David and Goliath: Central America's Battle over Free Trade

by GRAIN | 20 Oct 2006

Stop CAFTA Coalition, “Monitoring report: DR-CAFTA in Year One”


The USA has long dreamt of turning the whole of the Americas from Alaska in the north to Tierra del Fuego in the south into a giant Free Trade Area. Largely because of opposition from some of the larger countries in South America, particularly Brazil and Venezuela, the Bush administration realised in 2001 that it was not going to achieve this ambition by its target date of 2005. Undeterred, it opted for a piecemeal strategy, negotiating bilateral deals with some countries and regional deals with others.

A key element in the Bush administration’s new tactic was the US–Central America Free Trade Agreement (CAFTA). In May 2004 five Central American nations ( El Salvador, Guatemala, Nicaragua, Honduras and Costa Rica) signed a trade agreement with the United States. In August, a single Caribbean country – the Dominican Republic (DR) – joined the pact.

CAFTA was initially intended for implementation on 1 January 2006 but, just a fortnight before that date, the United States Trade Representative (USTR) decided that the countries had not enacted sufficient changes to make their legal systems compliant with CAFTA’s requirements. The USTR decided on a process of rolling implementation by which each country would be accepted into CAFTA once it was deemed to be ready. This decision was greeted with consternation by some Central American organisations, which feared that this case-by-case approach would greatly increase the vulnerability of their small countries (which have, on average, an economic output worth 0.3 per cent of the USA’s).

So how has the process been going? It is early days yet but, in what promises to be a fascinating series of monitoring reports, the Stop CAFTA Coalition has produced its first analysis. In one section the report looks at El Salvador, considered in February 2006 to have carried out enough reforms to be allowed into CAFTA.

It is no surprise that El Salvador was the first country to be admitted, as it is governed by the right-wing ARENA party, a staunch Bush ally. But, says the report, even here the process was fraught, with the government facing considerable opposition both inside and outside the legislative body. In 2004 the government managed to get CAFTA approved, in principle, by the National Assembly only by holding the vote at 3 a.m. with the building surrounded by riot police. And the subsequent reform process too, was difficult. Among other demands, the USTR insisted on far-reaching changes to the laws on public acquisitions and contracts, insurance, branding and intellectual property. ARENA managed to get its reform bill approved by the National Assembly only by introducing it very late in 2005 and by refusing to hold a proper debate; the main opposition party walked out in protest and abstained from the vote.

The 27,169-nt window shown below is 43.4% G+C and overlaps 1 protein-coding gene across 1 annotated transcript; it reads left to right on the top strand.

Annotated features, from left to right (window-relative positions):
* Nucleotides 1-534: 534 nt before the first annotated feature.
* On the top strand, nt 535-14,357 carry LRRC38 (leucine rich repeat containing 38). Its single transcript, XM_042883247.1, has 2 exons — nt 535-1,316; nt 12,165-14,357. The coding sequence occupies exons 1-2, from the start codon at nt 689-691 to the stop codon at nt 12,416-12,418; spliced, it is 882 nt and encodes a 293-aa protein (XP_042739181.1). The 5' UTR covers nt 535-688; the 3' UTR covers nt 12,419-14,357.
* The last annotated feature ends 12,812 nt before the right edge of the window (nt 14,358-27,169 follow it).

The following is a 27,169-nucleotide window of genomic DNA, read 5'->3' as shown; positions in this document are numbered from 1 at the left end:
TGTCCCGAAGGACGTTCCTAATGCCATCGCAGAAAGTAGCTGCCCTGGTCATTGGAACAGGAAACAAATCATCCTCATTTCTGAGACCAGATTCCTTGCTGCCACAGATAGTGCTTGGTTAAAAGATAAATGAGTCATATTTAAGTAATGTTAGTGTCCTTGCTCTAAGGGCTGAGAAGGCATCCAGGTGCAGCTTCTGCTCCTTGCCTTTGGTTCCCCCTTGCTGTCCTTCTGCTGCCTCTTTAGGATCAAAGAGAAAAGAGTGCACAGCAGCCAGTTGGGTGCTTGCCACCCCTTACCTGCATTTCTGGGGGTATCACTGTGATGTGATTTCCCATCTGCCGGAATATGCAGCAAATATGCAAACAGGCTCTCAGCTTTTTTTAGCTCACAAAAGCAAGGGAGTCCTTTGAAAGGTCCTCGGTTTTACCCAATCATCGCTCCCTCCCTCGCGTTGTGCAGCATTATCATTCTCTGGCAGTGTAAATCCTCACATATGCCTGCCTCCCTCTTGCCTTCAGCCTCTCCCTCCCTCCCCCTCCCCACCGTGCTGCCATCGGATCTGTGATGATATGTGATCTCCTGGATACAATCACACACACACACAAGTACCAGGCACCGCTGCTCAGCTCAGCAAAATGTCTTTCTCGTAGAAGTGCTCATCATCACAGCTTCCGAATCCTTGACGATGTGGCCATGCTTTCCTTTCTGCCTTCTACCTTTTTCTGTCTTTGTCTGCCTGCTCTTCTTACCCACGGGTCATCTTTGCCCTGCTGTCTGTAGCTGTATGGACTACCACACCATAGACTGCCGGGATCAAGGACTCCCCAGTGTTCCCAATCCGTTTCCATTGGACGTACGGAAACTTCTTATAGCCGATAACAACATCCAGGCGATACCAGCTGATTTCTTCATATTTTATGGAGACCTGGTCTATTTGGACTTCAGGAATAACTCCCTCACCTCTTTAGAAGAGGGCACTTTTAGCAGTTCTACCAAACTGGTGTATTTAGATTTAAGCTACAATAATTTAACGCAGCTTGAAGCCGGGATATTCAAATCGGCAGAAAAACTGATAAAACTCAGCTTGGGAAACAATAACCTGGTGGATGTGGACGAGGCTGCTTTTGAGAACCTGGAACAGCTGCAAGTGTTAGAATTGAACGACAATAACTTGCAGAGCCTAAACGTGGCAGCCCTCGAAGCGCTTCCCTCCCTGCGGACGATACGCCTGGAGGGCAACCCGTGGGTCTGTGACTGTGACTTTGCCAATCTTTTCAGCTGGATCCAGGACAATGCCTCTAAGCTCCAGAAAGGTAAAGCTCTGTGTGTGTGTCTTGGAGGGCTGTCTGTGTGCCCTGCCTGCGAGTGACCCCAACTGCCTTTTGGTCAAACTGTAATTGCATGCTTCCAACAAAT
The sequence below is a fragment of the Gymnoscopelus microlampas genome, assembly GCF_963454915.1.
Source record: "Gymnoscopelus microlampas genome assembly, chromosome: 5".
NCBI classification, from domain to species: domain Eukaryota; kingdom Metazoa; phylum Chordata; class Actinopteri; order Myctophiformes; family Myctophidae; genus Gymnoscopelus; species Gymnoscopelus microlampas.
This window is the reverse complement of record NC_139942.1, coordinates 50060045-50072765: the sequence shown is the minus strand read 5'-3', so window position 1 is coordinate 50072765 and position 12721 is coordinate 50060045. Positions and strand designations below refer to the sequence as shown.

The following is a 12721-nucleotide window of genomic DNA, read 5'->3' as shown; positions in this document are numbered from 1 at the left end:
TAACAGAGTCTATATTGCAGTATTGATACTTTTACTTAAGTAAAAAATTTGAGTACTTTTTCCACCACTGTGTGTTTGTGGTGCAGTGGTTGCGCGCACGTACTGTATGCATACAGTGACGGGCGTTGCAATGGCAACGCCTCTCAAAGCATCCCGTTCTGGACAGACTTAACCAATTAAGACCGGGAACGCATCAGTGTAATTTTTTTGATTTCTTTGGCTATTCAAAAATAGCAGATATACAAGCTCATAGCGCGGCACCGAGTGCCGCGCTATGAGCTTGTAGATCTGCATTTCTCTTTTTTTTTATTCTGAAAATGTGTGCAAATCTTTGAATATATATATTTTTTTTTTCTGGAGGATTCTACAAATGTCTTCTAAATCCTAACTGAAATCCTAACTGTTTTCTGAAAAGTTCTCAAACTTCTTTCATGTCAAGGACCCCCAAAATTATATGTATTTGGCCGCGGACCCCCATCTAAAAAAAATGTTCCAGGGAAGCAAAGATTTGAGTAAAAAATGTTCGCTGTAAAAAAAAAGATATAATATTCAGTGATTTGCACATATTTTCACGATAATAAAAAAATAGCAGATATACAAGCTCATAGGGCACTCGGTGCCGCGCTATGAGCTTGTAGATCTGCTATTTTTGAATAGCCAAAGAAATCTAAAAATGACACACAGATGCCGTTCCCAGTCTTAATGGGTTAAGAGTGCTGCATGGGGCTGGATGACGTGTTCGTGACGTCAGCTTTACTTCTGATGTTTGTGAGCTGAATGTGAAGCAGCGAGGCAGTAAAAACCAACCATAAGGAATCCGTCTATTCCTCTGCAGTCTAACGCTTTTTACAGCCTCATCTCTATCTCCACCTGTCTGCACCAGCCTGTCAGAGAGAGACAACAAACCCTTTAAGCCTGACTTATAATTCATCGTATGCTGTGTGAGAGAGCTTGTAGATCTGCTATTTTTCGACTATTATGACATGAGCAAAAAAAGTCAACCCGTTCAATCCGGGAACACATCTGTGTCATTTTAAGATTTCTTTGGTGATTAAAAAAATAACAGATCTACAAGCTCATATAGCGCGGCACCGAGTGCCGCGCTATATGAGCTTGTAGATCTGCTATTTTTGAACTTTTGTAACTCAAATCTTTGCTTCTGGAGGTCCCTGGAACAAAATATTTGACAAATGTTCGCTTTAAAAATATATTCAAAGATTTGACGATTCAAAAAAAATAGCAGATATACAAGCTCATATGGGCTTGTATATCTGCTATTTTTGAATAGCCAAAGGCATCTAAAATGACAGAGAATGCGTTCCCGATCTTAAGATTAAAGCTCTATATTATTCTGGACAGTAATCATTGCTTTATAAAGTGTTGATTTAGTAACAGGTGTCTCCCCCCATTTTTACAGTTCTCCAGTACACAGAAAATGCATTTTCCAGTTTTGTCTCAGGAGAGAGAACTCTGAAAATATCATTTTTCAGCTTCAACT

According to social movements, CAFTA is likely to unleash a new wave of privatisations in El Salvador: the first on the list is the public water utility, to be followed by health care. In the past Salvadoreans have fiercely resisted the privatisation of social services, and in 2003 they successfully blocked an attempt to privatise the health service by introducing a new law that protects the people’s right to affordable social services. Under CAFTA, however, free trade agreements supersede national laws, so this law is now likely to be challenged in the courts. But opposition will be fierce, for many Salvadoreans are determined to cling on to their hard-won social advances.

The process is less advanced in the other countries. CAFTA was implemented by Nicaragua and Honduras on 1 April 2006 and by Guatemala on 1 June 2006. The Dominican Republic has yet to comply with the USTR’s demands and Costa Rica has not yet even ratified the agreement.

The Stop CAFTA Coalition report has interesting sections on emerging economic and political trends and what to expect in the future. Particularly disturbing is the section on farming in Nicaragua. The neoliberal reforms that were imposed there after the defeat of the left-leaning Sandinista government in 1990 led to the dismantling of the state’s support for the farm sector. “While Nicaragua’s farmers receive no government assistance, US farmers are highly subsidised to grow crops that directly compete with crops in Central America, including corn, rice, sugar, cotton, meat and milk … Whereas the United States is ranked as number two in competitiveness in agriculture, Nicaragua is ranked as number 73 in a sample of 75 countries and the gap is growing.”

CAFTA was negotiated without any recognition of the enormous asymmetries between the US and Nicaragua. “The United States negotiators did not allow the subject of its internal subsidies even to be discussed.” Nicaragua’s farmers are currently protected by tariffs which, according to the US Department of Agriculture, average 60 per cent. Once CAFTA is fully implemented, they will be reduced to zero for most products. This will have a devastating impact on the local population, many of whom make their living from farming.

Here too, however, the battle is far from over. Nicaragua holds presidential elections on 5 November 2006 and there is a real possibility that the FSLN candidate, Daniel Ortega, will win. Ortega headed the government from the time of the Sandinista revolution in 1979 to their unexpected electoral defeat in 1990. Although, if re-elected, Ortega is promising a far more moderate government this time, he is likely to create more political space for those social movements fighting CAFTA’s damaging agenda.

Stop CAFTA Coalition, “Monitoring report: DR-CAFTA in Year One”, 12 September 2006

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Author: GRAIN